BITE Focus

COVID-19 has exacerbated advertising’s trust problem

The coronavirus crisis has heightened the lack of public trust in advertising, making it vital that the industry remains focused on driving the trust agenda.

Izzy Ashton

Deputy Editor, BITE


“COVID has exacerbated the trust issue we have,” explained Kerry Chilvers, Brand Tribe Leader at Direct Line Group.  In amongst all the data about trust however, Chilvers reveals that “Business is actually the most trusted sector.” This, she believes, “gives us a real opportunity as advertisers to double down on our trust agenda.”

Chilvers was speaking at #RESET2021, as part of a panel discussion examining the role of the effective advertising experience when it comes to public trust. Chaired by Campaign’s UK Editor-in-Chief Gideon Spanier, the panel also included Jerry Daykin, Senior Media Director EMEA at GSK and Sue Unerman, Chief Transformation Officer at Mediacom.

While the long-term decline in public trust in advertising has been both well researched and widely debated, Daykin points out that now has never been a better time to reset. “Why not build a new way of doing things with trust at the heart of it?” he asks.

While Unerman reminded the audience of the power of earning trust. She explained: “Trust is one of the rare precious commodities because you have to earn it. You can’t buy it.”

Be careful of the KPIs you set. People in advertising are goal orientated. You set a target and we run off to achieve it.

Sue Unerman

Why the experience of advertising matters

Spanier turned the conversation to examining the importance of the experience of advertising, particularly when it comes to bombardment, pointing out that the public’s experience of advertising has a big impact on trust.

For Chilvers, it fundamentally comes down to the fact that trust, “makes really good business sense.” She explains: “Bombarding customers is just an unnecessary cost. Why do I want to hit you with an ad 20 times when two will do?”

Daykin pointed out that in a strange year for media buying, the industry needs to examine a “bigger social contract with advertising.” While TV offers people a user exchange they can understand and trust when it comes to advertising, the digital ecosystem is a tricky place to play. He explains: “It can be dangerous to chase KPIs and numbers and not think about the user experience,” Daykin added: “You’d rather consumers trust your advertising and pay some attention to it.”

Taking proactive measures to improve trust

Every panellist pointed to the importance of taking proactive measures to improve trust. Chilvers explained that Direct Line has just been through ISBA’s Advertising Experience MOT process designed to examine and test a company’s safeguarding of its customer, avoiding bombardment and wasted investment. She describes the process as a “valuable step back to get that external perspective.”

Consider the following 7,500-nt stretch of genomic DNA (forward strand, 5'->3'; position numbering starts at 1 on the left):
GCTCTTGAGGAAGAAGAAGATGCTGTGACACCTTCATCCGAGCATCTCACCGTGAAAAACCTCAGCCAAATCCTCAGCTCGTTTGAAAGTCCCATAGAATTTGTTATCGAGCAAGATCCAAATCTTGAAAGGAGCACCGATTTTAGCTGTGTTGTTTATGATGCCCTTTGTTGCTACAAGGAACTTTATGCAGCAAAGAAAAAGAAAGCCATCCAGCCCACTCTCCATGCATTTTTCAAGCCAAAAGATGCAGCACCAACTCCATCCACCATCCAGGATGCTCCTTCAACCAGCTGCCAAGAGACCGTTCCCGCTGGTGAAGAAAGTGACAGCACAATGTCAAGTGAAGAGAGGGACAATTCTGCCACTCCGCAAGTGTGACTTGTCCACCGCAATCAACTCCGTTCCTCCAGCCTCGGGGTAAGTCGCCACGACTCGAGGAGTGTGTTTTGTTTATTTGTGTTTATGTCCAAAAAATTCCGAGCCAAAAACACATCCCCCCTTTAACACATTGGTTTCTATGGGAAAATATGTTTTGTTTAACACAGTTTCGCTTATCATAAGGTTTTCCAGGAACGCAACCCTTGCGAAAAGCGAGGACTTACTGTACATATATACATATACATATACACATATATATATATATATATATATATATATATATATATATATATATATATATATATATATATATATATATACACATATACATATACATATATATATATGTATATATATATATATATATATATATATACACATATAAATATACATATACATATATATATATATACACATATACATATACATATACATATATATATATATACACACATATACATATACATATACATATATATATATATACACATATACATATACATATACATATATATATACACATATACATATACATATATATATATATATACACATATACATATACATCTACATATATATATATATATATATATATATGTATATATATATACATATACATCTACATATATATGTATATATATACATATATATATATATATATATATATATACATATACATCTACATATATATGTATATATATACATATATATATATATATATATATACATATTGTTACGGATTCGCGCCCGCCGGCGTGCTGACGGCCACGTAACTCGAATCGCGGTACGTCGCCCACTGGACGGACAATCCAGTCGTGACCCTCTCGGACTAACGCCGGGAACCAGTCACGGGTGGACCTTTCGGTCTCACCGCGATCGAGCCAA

GSK is going through the MOT at the moment, as Daykin explained. He believes that “advertisers of all shapes and sizes can do well from different perspectives.” He added that by clients and advertisers going through this kind of process, it makes it clear to the agencies they work with that this is a priority.

Unerman believes that building genuine trust comes down to the fundamentals of how the industry is set up. She cautioned: “Be careful of the KPIs you set. People in advertising are goal orientated. You set a target and we run off to achieve it.”

She continued: “If all you set your agency is short term KPIs then they’re probably not going to balance the bombardment issue and the trust issue with the whole picture.” Noting the adage that: “People do not do the things they’re asked to do, they do the things they’re rewarded for.”

We don’t have all the solutions but at least we’re asking the right questions.

Jerry Daykin

Next steps to rebuilding trust 

Daykin, who is an active member of the Conscious Advertising Network, believes that advertisers need to pay more attention to where their money ends up because advertising is “the gasoline that fuels a lot of the internet”. He explains: “We fuel a lot of the content that exists. If you don’t pay attention, you could end up funding disinformation.” He wants to see a shift towards measuring different metrics, like attention. As he adds, “We don’t have all the solutions but at least we’re asking the right questions.”

Chilvers underlined the power of sharing and collective action to ensure that each sector, and the industry as a whole can forge ahead together. She wants to see advertisers sharing best practice and resources, particularly between larger and smaller businesses. As she explains, this is “so the system works for the better of everybody.”

Attached to this approach, for Unerman is the need for advertisers and the marketing industry as a whole to talk about the work that’s being done. As she says, “We need to start thinking about what we want from our industry for the very long term in order to build trust.” As the industry celebrates its achievements whilst simultaneously asking questions of its behaviour, Chilvers believes that this allows us all to “see the advertising industry as the force for good as we know it can be.”